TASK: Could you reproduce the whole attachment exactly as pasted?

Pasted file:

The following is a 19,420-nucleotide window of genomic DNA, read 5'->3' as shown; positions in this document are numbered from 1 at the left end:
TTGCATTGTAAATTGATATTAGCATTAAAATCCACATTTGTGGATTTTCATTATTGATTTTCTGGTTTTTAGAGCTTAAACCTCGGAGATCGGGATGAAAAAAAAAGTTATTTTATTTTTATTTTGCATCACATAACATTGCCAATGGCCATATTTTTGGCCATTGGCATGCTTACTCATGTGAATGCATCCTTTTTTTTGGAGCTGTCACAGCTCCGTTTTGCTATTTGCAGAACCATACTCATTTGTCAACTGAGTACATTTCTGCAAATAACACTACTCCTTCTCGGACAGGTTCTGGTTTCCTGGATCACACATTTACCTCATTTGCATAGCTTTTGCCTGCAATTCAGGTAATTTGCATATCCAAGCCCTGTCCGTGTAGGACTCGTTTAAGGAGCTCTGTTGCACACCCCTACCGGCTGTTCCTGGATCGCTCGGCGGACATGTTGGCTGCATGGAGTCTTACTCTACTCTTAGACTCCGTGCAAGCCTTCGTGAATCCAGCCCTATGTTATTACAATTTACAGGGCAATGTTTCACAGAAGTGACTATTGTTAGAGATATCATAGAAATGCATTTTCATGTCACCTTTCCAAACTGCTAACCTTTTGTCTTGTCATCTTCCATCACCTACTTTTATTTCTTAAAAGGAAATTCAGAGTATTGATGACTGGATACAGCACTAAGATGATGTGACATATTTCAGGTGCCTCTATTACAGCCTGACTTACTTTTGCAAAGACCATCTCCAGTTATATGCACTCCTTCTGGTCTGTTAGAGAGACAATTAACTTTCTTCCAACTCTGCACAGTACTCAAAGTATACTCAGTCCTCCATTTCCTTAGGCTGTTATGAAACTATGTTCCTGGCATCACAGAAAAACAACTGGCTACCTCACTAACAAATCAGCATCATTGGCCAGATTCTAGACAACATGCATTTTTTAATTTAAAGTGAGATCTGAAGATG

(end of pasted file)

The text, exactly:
The following is a 19,420-nucleotide window of genomic DNA, read 5'->3' as shown; positions in this document are numbered from 1 at the left end:
TTGCATTGTAAATTGATATTAGCATTAAAATCCACATTTGTGGATTTTCATTATTGATTTTCTGGTTTTTAGAGCTTAAACCTCGGAGATCGGGATGAAAAAAAAAGTTATTTTATTTTTATTTTGCATCACATAACATTGCCAATGGCCATATTTTTGGCCATTGGCATGCTTACTCATGTGAATGCATCCTTTTTTTTGGAGCTGTCACAGCTCCGTTTTGCTATTTGCAGAACCATACTCATTTGTCAACTGAGTACATTTCTGCAAATAACACTACTCCTTCTCGGACAGGTTCTGGTTTCCTGGATCACACATTTACCTCATTTGCATAGCTTTTGCCTGCAATTCAGGTAATTTGCATATCCAAGCCCTGTCCGTGTAGGACTCGTTTAAGGAGCTCTGTTGCACACCCCTACCGGCTGTTCCTGGATCGCTCGGCGGACATGTTGGCTGCATGGAGTCTTACTCTACTCTTAGACTCCGTGCAAGCCTTCGTGAATCCAGCCCTATGTTATTACAATTTACAGGGCAATGTTTCACAGAAGTGACTATTGTTAGAGATATCATAGAAATGCATTTTCATGTCACCTTTCCAAACTGCTAACCTTTTGTCTTGTCATCTTCCATCACCTACTTTTATTTCTTAAAAGGAAATTCAGAGTATTGATGACTGGATACAGCACTAAGATGATGTGACATATTTCAGGTGCCTCTATTACAGCCTGACTTACTTTTGCAAAGACCATCTCCAGTTATATGCACTCCTTCTGGTCTGTTAGAGAGACAATTAACTTTCTTCCAACTCTGCACAGTACTCAAAGTATACTCAGTCCTCCATTTCCTTAGGCTGTTATGAAACTATGTTCCTGGCATCACAGAAAAACAACTGGCTACCTCACTAACAAATCAGCATCATTGGCCAGATTCTAGACAACATGCATTTTTTAATTTAAAGTGAGATCTGAAGATG